BROKAW: Right. What I've said is, Larry -- and I mean this with all sincerity -- that what I did was open a door. And I was a doorman, and I just said to the country: this way, please. And it's a tribute to the country, as well as to the members of that generation, that there has been this response.
Schools have adopted the books as projects, going out to find parents and grandparents in their communities to write about their experiences. And in an unspoken way, I suppose that's what I had in mind, that I would -- wanted to create a dialogue about a time in America that we could learn from each other.
KING: It's interesting the impact is such that it's very well that more people may some day say, Brokaw, World War II. BROKAW: Yes, I think that that's...
KING: And Brokaw, NBC.
BROKAW: And I think that that may, in fact, be the case. And I -- it's the proudest thing I've ever done professionally.
KING: Is "The Special Prisoner" going to be published in Japan?
LEHRER: Well, I don't know. There was story today in the "Asahi Shimbun," which is the biggest newspaper in Japan, about the book. A Washington correspondent interviewed me about it. And he thought that it was going to cause some rumbles in Japan. We'll see. I'm...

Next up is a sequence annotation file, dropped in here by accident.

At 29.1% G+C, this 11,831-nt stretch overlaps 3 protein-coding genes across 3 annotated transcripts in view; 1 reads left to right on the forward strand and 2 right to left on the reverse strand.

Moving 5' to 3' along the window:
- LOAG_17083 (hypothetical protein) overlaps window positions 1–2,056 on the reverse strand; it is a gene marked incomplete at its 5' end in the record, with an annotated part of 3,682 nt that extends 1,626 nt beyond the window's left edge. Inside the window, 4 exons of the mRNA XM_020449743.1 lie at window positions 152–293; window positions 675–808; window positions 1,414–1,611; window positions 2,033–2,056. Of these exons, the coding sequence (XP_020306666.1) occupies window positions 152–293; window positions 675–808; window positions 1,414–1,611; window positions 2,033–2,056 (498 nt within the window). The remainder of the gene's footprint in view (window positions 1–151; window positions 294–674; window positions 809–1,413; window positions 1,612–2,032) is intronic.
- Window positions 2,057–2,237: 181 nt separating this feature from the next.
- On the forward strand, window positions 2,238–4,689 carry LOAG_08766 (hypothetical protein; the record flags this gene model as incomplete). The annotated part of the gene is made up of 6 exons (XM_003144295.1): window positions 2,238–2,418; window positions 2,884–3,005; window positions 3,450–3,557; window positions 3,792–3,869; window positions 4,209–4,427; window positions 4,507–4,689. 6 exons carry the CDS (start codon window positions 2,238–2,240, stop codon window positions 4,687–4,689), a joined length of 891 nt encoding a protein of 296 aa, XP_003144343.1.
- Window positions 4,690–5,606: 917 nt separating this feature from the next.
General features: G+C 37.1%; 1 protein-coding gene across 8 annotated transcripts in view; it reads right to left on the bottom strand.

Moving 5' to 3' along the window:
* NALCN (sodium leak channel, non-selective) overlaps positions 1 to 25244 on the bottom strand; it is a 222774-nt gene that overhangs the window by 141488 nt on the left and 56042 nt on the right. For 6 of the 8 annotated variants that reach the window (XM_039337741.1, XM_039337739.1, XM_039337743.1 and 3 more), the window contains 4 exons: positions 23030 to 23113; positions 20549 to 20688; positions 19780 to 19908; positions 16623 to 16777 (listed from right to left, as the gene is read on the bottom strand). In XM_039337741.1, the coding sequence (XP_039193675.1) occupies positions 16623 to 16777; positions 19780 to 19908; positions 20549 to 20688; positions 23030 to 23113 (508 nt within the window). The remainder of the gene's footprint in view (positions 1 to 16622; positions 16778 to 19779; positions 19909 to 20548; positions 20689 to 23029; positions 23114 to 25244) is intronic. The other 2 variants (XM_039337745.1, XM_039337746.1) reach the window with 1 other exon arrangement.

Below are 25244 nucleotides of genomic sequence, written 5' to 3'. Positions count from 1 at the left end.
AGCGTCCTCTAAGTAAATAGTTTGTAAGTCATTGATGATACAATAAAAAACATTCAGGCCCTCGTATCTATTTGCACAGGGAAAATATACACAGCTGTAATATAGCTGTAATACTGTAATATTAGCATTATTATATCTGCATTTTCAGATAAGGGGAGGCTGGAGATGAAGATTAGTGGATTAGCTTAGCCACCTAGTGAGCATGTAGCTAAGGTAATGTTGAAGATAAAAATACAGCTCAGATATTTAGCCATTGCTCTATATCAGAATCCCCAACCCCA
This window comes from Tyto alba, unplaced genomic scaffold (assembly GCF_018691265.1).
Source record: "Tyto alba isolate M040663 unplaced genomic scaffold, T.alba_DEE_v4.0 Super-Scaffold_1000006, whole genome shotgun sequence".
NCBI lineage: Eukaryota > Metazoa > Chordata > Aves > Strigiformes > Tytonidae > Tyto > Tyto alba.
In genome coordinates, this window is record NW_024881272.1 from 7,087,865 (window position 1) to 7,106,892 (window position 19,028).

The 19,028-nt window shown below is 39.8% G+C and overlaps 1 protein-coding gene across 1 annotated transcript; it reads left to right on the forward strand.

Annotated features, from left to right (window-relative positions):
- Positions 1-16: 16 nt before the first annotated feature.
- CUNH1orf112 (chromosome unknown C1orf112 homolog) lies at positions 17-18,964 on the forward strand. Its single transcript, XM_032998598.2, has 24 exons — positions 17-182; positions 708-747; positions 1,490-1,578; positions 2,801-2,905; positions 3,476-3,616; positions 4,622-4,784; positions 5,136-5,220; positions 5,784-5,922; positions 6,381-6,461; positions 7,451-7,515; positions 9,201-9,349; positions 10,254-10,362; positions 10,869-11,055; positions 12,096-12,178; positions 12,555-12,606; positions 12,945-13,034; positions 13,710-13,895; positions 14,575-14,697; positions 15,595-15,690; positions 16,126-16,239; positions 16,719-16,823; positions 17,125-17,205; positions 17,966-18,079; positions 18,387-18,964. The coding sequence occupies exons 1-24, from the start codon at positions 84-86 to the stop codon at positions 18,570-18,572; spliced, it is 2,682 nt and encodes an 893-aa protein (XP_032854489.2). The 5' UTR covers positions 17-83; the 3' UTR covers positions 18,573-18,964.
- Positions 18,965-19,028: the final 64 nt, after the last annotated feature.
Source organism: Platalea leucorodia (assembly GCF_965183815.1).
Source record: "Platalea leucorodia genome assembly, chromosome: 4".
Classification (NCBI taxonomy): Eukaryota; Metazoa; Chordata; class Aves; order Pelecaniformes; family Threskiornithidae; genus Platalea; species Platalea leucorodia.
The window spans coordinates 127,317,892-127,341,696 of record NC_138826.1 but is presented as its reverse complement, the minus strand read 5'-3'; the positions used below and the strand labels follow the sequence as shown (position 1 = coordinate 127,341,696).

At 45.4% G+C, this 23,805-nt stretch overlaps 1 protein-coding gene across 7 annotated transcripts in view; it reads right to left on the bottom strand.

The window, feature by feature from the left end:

KING: Will it be controversial?
LEHRER: Well, yes -- he says it will be. He said particularly among Japanese intellectuals. And he thinks that -- he didn't see it as anti-Japanese in any way whatsoever, because the whole point, the thing that's heartened me so much about the reaction I've gotten from this book -- both from people who are Japanese, Japanese-Americans, as well as Americans -- is that it does really go to this issue of brutality is a mutual thing. And you cannot fight a war -- you may fight it for a good cause; the other guy's got a good cause, too. And you may not agree with that cause, but you're both committing acts of brutality.
KING: You agree with that?
BROKAW: Oh, I do. And the lingering moral dilemma that Jim articulates so well in this book, it really is a -- it's a chilling and at the same time an exciting read. And the end of it, the denouement will linger with you for a long, long time. "The Special Prisoner" is a special book, really.
KING: Thank you both very much. It's been a great hour.
BROKAW: Thank you very much.
LEHRER: Thank you.
KING: Our guests have been Tom Brokaw, his two books "The Greatest Generation" and "The Greatest Generation Speaks" both on the bestseller list, both still there.
And Jim Lehrer about to appear, I'm sure, because the book has gotten enormous early attention. Jim Lehrer's book is "The Special Prisoner."
Big conflict in the Southern Baptist Church: Should women be ordained to be minister? We'll debate that (UNINTELLIGIBLE) ministers tomorrow night.
And then a fellow these guys know: Peter Jennings will be here on Thursday. He's investigating the life of Christ.
Stay tuned for CNN NEWSSTAND.
We'll miss you, Judd Rose. Good night.